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A lot of early blacksmith made Tenn. rifles used easy to make sheet iron fabricated trigger guards and butt plates. Last one I built was copied from an original Tenn. , Alfert Gross rifle. I used a .50 Colerain , 42 " straight 7/8" barrel , in a semi figured ash , Fred miller precarved stock. I used a late flint lock , as percussion guns not permitted in the Pa. late season deer hunt. The butt plate and trigger guard were easy to make. I first made some card stock paper patterns. (they probably don't teach kids to do simple art work like that these days. Might have to learn a new , old skill. ) Anyway , glue the paper patterns on some 3/32" to 1/8" cold rolled (soft) sheet metal and cut the metal parts out. Form the bow of the trigger guard,and Inlay the front top end of the preformed bow of the trigger guard into the rear edge of the front most rectangular piece of the sheet metal used for the fore part of the guard. Flip the guard pieces over,and spot weld , braze , or solder the joint together , on the bottom side of the guard , so the joint is not seen from the visible side of the guard. In the rear end of the guard the metal is simply bent at a right angle . The last joint is bending two curls in the sheet metal that will mate the shank of the guard to the rear rectangular piece of metal . The rear guard wood screw goes through this piece. Joining the two curled pieces together is done with a 10-32 brass plumbing screw threading one pc. of the guard curl , and tighten the threaded piece together , and cut off the unused ends of the brass bolt. Simply solder this joint. It would most likely have been forge brazed. A touch of brass colored paint will make any solder joint look forge brazed. A picture of Alfert Gross's trigger guard makes this job easy. This particular guard is very easily made with no forge work. I like easy. The butt plate is simple paper pattern , cut out the metal, bend into shape , and install. I know this instruction is incomplete , but they are easy , and cheap , parts to make. ........oldwood..... :thumb:
 

M. De Land

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Again, almost all the southern mountain rifles were made with walnut stocks. If you collect them, and talk to long-time collectors like I do, (some have collected them since the 50s) it's very seldom anything but walnut. The books on them show almost all walnut. I've never seen one in cherry. Only a few in maple.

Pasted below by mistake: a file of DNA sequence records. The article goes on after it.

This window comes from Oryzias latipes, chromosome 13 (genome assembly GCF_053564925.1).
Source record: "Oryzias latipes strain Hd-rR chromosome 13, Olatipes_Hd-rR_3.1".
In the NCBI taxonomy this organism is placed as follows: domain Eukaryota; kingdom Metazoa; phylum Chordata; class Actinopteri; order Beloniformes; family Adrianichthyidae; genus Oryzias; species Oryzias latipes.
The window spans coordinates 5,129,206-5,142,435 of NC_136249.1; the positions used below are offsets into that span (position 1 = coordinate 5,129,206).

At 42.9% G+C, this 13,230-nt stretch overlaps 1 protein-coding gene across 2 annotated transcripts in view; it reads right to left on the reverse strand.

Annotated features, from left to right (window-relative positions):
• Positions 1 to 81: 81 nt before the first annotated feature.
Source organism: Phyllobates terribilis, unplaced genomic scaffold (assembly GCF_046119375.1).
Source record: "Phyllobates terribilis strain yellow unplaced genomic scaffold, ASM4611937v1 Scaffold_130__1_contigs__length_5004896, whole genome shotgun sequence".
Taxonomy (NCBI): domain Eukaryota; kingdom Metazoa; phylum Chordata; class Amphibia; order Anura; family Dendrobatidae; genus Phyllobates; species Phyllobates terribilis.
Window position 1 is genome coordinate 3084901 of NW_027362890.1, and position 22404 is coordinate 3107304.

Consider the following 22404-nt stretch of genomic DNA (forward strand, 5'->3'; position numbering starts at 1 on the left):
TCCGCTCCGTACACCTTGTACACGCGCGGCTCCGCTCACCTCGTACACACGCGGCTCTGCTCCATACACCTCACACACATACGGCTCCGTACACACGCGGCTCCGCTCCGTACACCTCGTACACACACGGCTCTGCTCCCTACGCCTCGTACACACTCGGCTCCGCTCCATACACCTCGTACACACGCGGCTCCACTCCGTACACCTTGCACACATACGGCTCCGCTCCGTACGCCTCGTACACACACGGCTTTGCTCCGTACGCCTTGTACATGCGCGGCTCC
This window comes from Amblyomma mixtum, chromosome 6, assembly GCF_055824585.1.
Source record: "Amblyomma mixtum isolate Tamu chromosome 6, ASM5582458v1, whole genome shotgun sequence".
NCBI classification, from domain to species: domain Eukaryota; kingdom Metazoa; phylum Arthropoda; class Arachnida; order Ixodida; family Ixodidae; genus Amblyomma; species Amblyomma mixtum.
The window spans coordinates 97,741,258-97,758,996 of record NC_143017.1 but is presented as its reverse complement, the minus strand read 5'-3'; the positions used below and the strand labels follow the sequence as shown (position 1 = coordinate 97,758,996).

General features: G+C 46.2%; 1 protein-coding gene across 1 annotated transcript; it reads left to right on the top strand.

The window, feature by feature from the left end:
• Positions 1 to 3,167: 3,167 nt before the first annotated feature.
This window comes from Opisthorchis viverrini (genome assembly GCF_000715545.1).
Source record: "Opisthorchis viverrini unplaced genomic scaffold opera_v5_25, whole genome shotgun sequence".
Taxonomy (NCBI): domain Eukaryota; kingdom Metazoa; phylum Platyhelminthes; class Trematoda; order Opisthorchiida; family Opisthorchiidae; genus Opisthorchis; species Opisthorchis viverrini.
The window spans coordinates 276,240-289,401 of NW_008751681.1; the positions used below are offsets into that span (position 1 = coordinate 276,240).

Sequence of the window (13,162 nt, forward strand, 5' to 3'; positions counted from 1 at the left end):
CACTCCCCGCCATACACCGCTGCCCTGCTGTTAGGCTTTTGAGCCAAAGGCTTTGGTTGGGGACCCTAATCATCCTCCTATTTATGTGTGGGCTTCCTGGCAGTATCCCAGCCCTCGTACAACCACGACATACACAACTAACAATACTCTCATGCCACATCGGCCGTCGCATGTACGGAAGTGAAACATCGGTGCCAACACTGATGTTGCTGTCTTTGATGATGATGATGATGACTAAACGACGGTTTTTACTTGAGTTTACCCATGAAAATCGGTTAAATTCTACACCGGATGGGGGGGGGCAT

Why is that? I don't know, but it's interesting that there are types of maples in the Smokey Mountains, but perhaps not the best gunstock types. It may have been that the gunmaker's customers asked for walnut, or it was perceived as being stronger and less likely to chip or crack. I know of all my SMRs, their butts are usually much more intact than maple rifles from the period. If used hard. I believe frontier made rifles were used a LOT harder than flatlands rifles. Most hunters in Salem or Salisbury in 1830 probably just did day hunts, from their farm. A long hunter in the Appalachians spent more time sleeping on the ground, and being in woods for several days at a time, or weeks, if they explored far. Remember, the explorers were the ones out pushing into the unknown areas of the frontiers. Not the people that settled and raised families and stayed behind in populous areas. Those rifles had to be tough.
Ah, so black walnut was more widely available! We have both on our farm in Southern Michigan and have cut a lot of it (large limbs) after ice storms for fire wood. Course that was long before I began stocking guns and it makes me cry to think of the perfectly good stock wood I have cut up from the large diameter limbs with crotch grain for the furnace, to heat the house. The crotch and stump wood was beautiful but most was to short for full length guns. It is very satisfactory for two piece single shot rifle and shot gun stocks though. Lots of Burl grain in the stump wood.
Here is a slab I just picked up today from a friend I did some gun work for! Click to enlarge.
I can easily get a couple of underhammer stocks out of this slab and perhaps a two piece Kentucky.
 

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I'd like to let you guys know that I appreciate the recent additional posts. I started getting notifications for it and had no clue why, until I realized I was the one who made the thread lol.
 
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Ah, so black walnut was more widely available! We have both on our farm in Southern Michigan and have cut a lot of it (large limbs) after ice storms for fire wood. Course that was long before I began stocking guns and it makes me cry to think of the perfectly good stock wood I have cut up from the large diameter limbs with crotch grain for the furnace, to heat the house. The crotch and stump wood was beautiful but most was to short for full length guns. It is very satisfactory for two piece single shot rifle and shot gun stocks though. Lots of Burl grain in the stump wood.
Here is a slab I just picked up today from a friend I did some gun work for! Click to enlarge.
I can easily get a couple of underhammer stocks out of this slab and perhaps a two piece Kentucky.
That is a beautiful pattern, I made a few T/C Hawken kits years ago. They had top notch black walnut then, some of it fiddleback..